An article about a good friend of mine and her family still in the Ukraine
She Left Ukraine Years Ago — but Her Sister's Family Faces the Invasion: 'I Cannot Believe This Is Their Life'
Half a world away, Liz Tursi waits for updates from her loved ones: "[My niece] says when she wakes up in the morning, sometimes she's not sure for the first few seconds if she's alive or not"
By Virginia Chamlee and Amy Eskind
March 03, 2022 09:39 AM
Liz Tursi has lived in the U.S. for almost her whole life, but she still feels her heart pulled almost halfway around the world to Ukraine — where her sister, brother-in-law, her niece and her nephew are now stuck in their small village as Russian invasion unfolds.
Tursi was born in Kharkiv, Ukraine, near the Russian border, immigrating to the U.S. with her parents when she was 7. Her sister, Oksana, 13 years older and a new bride, stayed behind.
"Ever since I was old enough to help her, I've been encouraging her to come here with her family," Tursi, 36, said in a recent interview with PEOPLE. "She's never shown any interest, never agreed to come visit."
Tursi now lives in South Orange, New Jersey, where she oversees sales operations for an academic publishing company. Oksana lives in a rural area in Ukraine with her husband, Gena, her son Ruslan, 29, and her 19-year-old daughter Elizabeth.
With Russian forces advancing around Oksana's family's country, they have had to take shelter and are sometimes "trapped in their house" with no indoor plumbing and dwindling food reserves, Tursi says. But they remain deeply tied to their homeland, even with the dangers.
"[Oksana] tends to be stubborn, and even now she categorically refuses to listen about going anywhere, leaving, trying to get to Poland," Tursi says of her sister. "I have friends in Poland who would be willing to help. I also have friends who have family in France who would be willing to help, but they are so insistent on just staying where they are."
Tursi says Ruslan has considered volunteering for the Ukrainian military but Oksana, who works as part of a janitorial staff in an elementary school, has been trying to talk him out of it. Oksana's daughter, Elizabeth, stayed at her boyfriend's home, a few blocks away.
None of them have left their homes since the fighting began late last week, Tursi said Tuesday.
She says her sister's family is located "very close to the blasts" they can see explosions and hear gunfire from inside their home.
From left: Liz Tursi; Tursi's niece, Elizabeth; and Tursi's sister, Oksana, in 2010 in Kharkiv, Ukraine | CREDIT: COURTESY ELIZABETH TURSI
"My niece said that she doesn't sleep at night," Tursi says. "She naps during the day but is way too afraid to go to sleep at night. She says when she wakes up in the morning, sometimes she's not sure for the first few seconds if she's alive or not."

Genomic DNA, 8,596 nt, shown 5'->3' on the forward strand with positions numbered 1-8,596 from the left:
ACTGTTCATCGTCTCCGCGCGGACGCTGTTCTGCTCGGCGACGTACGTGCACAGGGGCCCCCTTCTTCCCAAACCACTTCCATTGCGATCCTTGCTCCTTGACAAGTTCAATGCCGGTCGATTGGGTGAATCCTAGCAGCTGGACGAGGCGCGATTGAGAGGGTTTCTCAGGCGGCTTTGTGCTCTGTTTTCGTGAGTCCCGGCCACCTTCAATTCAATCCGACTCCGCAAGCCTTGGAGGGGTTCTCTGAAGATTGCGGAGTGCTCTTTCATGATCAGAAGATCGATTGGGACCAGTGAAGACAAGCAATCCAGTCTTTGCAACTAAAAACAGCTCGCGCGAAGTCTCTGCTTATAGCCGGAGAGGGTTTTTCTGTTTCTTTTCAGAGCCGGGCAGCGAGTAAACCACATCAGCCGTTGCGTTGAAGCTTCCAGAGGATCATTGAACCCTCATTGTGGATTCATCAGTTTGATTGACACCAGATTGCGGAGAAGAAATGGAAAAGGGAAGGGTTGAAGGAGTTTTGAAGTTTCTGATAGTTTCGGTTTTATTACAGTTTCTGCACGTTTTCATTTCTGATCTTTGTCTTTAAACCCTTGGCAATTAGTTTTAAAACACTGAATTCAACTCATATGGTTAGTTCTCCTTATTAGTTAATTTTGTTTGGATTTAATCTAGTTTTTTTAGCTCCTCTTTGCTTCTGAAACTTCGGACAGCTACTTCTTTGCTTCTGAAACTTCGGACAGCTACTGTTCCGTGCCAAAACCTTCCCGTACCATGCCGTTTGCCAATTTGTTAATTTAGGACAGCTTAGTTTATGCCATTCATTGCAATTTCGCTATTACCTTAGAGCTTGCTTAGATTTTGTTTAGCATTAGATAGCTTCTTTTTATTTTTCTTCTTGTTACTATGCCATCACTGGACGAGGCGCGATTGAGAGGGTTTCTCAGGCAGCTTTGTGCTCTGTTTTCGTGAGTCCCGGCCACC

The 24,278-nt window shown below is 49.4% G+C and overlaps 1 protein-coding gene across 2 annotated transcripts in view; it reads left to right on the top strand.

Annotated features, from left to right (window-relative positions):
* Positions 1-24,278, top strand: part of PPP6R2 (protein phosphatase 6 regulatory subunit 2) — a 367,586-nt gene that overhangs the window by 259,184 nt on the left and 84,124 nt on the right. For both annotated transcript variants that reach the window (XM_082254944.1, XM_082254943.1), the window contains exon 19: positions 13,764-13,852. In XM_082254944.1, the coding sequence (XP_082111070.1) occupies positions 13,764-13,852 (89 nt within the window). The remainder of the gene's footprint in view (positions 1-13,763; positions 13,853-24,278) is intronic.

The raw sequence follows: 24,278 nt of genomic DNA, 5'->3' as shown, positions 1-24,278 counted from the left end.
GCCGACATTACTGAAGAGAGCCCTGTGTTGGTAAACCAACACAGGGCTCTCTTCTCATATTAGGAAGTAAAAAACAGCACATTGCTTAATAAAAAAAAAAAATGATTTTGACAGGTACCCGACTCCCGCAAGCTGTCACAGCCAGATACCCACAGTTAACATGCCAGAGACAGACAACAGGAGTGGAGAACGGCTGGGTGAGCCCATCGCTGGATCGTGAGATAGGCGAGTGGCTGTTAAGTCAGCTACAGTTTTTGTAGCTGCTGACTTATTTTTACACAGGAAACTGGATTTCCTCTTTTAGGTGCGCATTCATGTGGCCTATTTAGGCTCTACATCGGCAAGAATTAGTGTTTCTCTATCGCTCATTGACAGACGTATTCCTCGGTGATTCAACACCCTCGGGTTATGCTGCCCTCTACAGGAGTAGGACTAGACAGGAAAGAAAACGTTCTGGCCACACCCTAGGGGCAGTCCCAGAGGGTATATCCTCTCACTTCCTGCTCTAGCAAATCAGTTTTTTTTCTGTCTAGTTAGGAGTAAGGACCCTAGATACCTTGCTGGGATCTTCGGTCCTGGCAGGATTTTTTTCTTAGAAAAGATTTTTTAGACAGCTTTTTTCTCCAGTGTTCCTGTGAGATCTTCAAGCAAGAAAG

Meanwhile, Tursi says she's scared for her family but finds herself without many options all these thousands of miles away.
She says she was able to successfully wire her sister money one day prior to the invasion on Feb. 24, but now that the fighting has begun in earnest there's little else she can do.
"They have nowhere to really go," Tursi says. "There aren't any relatives or friends or anyone outside of Ukraine that they know that can take them in, so that prospect of leaving your home is scary. To go where? And also the solidarity that they have with their neighbors, and their country — they don't feel right just trying to escape, I think. In their particular neighborhood, no one has left."
While not leaving might keep them safe from the conflict, it's been a challenge in terms of procuring necessities, Tursi says.
"My sister told me that she had tried to step out and get food and was turned around by [Ukrainian] military ... so they are basically living on whatever reserves of food that they have. Right now the only people who are allowed outside are military and police, anyone who's volunteering to be in the military," Tursi says. "Random citizens are advised to stay home."
Stuck in their home, the family is communicating to Tursi via Instagram direct message and watching the news when they can. (The internet, she adds, "is on and off.")
"I don't see [Oksana] emotionally falling apart, but I don't see her as super resourceful," Tursi admits. Even if her sister's family decided to leave, she says, it would be a challenge to get out, as moving around is potentially dangerous and the waits at border crossings are hours long.
Tursi says she hasn't visited Ukraine since 2010 — yet found herself deeply affected by the images of the invasion.
"I considered myself disconnected from the country and really felt American, but when this happened my heart just broke," she says. "I'm very proud of the people and the way they are handling it — how strong they are and how resilient they've been. I'm so proud of the president who hasn't given up and who continues to stay and is trying to keep up the morale among all the citizens."